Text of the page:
Erik W

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About Erik W

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    Longmont, Colorado, USA

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  1. Hi Allan, I tried to PM you, but was given the error message, "allanyed is unable to receive messages". Thanks for the offer of sending me Kurt Hasselbalch's contact info. The Herreshoff book, which was just published late last year, lists him as curator of the MIT Museum. So, yes, please PM me his email address. The sailboat in the book that really caught my eye is the NY50 Spartan. Though, they're all quite beautiful. Thanks! Erik
  2. Thanks Mark. I just shot Pete a PM. His Herreshoff builds in the gallery look great! Erik
  3. I recently received the book Herreshoff American Masterpieces. Reviewed here: https://www.woodenboatscalendar.com/review.html This is truly one of the best coffee table books, on any subject, I've seen. If you like recreational sailboats, it's a must have. It's a huge 11 1/2" x 14". The photography is amazing. The Herreshoff plans are part of the Hart Nautical Collection at the MIT Museum. Does anyone know if these are available to the general public? It's an intriguing thought to build a scale model of one of the sailboats featured in this book. Erik
  4. Mike, Thanks. In looking at my plans, and then looking at your yards in the photo, I understand what you did with the diameter of the yards when shortening them. One of the good things about starting my build after you guys is that you figure out some of this stuff before I get to that point in the build. Also, that shorter main yard is a good thing. I've been wondering just how wide the shelf will have to be that I display my Cheerful on! Erik
  5. Looks good Mike. How much did you shorten the yards? Were they mistakenly drawn too long on the plans? Thanks, Erik
  6. I roughly sanded the 5 rows of strakes I've been working on. Working my way up from the keel. Only 5 more rows to go! Erik
  7. Bob, Thanks for posting more photos! She looks beautiful!! It's definitely a challenge to photograph the entire ship. Erik
  8. Bob, It looks great!! Like Blue Ensign, I too would like to see more photos. Erik
  9. I realized when I was planking the second belt of strakes on the first side of the hull that I wouldn't be able to use the clamps in the same way on the other side of the hull. Since the fully planked finished side is now rounded, the clamps have nothing to grip. I made a surface to place the clamps on out of a few dollars worth of basswood. I made it to a size and depth that would allow clamping of my strakes in the second belt as I work my way towards the first belt of strakes. It's working well so far. As with the other clamping I've done, I test fit the clamp position before I apply glue, so I can figure out the placement before I do it for real. Erik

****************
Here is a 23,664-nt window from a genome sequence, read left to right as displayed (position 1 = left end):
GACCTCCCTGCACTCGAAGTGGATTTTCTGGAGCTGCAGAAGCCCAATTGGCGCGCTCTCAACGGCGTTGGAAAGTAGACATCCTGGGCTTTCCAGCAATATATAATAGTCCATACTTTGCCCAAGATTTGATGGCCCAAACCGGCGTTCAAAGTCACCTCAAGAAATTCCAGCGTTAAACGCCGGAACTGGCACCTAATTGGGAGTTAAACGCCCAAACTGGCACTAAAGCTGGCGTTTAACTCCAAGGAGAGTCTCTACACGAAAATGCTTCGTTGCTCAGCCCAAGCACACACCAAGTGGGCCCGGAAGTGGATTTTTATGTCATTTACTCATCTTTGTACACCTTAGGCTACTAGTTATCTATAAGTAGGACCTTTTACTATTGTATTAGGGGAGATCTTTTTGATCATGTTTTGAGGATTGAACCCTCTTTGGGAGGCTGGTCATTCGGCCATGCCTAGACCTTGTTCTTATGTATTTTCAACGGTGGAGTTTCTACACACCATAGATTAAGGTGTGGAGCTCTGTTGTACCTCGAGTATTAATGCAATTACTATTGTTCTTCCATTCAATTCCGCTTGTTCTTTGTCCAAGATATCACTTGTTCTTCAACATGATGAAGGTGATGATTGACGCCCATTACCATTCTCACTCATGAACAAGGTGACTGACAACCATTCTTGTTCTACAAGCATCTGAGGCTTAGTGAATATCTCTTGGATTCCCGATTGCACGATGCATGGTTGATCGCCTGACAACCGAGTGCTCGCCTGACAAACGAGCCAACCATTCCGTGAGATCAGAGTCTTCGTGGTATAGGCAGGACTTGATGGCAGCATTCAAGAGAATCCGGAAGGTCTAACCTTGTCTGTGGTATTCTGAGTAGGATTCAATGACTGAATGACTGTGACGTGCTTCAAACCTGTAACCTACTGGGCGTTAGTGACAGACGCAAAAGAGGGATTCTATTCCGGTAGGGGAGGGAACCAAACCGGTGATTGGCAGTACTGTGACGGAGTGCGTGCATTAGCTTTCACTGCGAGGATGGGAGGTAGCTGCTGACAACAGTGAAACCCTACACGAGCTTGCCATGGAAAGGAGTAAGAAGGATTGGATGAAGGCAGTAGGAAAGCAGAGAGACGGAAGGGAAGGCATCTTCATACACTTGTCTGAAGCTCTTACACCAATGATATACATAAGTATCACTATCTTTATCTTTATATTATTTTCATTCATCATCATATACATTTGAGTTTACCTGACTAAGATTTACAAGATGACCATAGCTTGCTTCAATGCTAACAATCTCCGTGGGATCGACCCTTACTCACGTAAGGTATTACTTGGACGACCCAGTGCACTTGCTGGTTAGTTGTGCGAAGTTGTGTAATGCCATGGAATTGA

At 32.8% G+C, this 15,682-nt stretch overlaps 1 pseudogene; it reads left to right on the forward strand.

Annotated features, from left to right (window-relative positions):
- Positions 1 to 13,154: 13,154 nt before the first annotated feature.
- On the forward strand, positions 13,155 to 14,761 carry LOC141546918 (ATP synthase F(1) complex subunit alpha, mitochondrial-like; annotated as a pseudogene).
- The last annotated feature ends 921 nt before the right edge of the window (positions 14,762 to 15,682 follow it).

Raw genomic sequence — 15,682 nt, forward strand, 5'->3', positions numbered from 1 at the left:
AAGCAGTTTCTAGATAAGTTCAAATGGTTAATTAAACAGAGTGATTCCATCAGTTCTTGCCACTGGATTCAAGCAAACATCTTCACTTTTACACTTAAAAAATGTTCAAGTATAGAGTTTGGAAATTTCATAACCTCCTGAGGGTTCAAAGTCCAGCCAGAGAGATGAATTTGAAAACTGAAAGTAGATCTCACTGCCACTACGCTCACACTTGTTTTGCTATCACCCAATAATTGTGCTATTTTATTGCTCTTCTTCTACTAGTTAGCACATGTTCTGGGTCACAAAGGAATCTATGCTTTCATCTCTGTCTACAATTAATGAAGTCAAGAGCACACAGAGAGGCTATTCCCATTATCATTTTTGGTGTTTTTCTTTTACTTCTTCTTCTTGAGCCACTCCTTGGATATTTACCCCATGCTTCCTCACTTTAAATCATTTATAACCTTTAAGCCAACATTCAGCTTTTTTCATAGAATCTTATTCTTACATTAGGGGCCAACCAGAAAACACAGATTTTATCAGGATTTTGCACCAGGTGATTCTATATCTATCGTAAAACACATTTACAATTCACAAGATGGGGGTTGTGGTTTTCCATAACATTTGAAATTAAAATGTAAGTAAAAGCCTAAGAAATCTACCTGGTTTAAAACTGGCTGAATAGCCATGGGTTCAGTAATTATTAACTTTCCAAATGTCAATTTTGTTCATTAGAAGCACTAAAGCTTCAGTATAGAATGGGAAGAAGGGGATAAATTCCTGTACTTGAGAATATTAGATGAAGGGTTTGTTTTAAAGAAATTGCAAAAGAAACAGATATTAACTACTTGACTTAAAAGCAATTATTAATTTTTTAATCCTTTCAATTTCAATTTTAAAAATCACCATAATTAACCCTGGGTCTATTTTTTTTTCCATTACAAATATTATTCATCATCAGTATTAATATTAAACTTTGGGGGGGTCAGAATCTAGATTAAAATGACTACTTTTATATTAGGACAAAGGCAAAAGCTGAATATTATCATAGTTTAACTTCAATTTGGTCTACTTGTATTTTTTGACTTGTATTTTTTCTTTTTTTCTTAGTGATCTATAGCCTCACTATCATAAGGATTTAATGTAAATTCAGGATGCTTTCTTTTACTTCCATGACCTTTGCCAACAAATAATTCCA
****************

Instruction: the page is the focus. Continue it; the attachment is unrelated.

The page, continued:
10. I've gotten more planking done on my Cheerful. The starboard side is complete, now it's on to the last half of the port side. Erik
  11. Thanks for the kind words! I make such a mess when I do the planking, with the glue smearing the pencil all over the place, glue finger prints, etc., that I can't tell how the joints between strakes will look until I sand all the mess off. As I sanded, I was pleasantly surprised that the last strake turned out so well. To get it to the right width I cut it down to get it to the basic shape, but slightly oversized, and then started at the bow with removing material and worked my way along the length of the plank. Meaning, once I got the first 1/2" so it would fit in between the adjacent strakes, I moved onto the next short segment, carefully sanding the plank edge and test fitting until it fit correctly with a little pressure. I erred on the side of not removing enough material as I did my sanding, before test fitting. As we all have learned the hard way, you can't put material back! Erik
  12. I reached a bit of a milestone today. I finished the planking on the starboard side. That last row of planks was a bit tricky, but I managed to avoid any gaps. I gave this side of the hull a once over with 120 grit emery boards. This is what I've done all my sanding with so far, and what I shape the planks with: https://www.amazon.com/gp/product/B00CX9R0E0/ref=oh_aui_detailpage_o05_s00?ie=UTF8&th=1 They're flexible, so easily contour to the shape of the hull as I sand. I cut them into smaller shapes for detail work. Cheap and effective. This is a bit of a rough look since I'm waiting to get the hull fully planked, and the stern post attached, before I do any sanding near the stem and keel. I'm happy with the results so far. Lets hope the port "display" side of the hull turns out as well or better. I included a closeup shot of the planking to show the variety of pattern and color of the boxwood I'm using. I like the variation. Erik
  13. Oh it's bad. Trust me. It's so bad I can't even say it on the internet. Erik
  14. Nice job Per! But . . . we demand more photos than the few you posted in the gallery. Your build looks great, so needs to be shown in lots of large photos! It's the law according to the rules of the MSW statutes Section 4 subsection 4b paragraph 27 item 16 exhibit GE25J after all. It's a pretty serious infraction if you don't post more photos, just ask the moderators. Seriously though, good job! Erik
  15. Joe, I hadn't thought of that. I used the tape method to determine the edge bend of each plank. I finished the second-to-last row of planks last night, so forge ahead with the last row tonight. I'll probably do what I've been doing with the other rows. Using digital calipers I transfer, from my tick marks, the plank width to each plank where it sits on the bulkheads. Using first an Xacto blade, then a 180 grit emery board, I remove material on the plank down to my marks. I'm sure I'll test fit it around a million times to try to get it perfect. Erik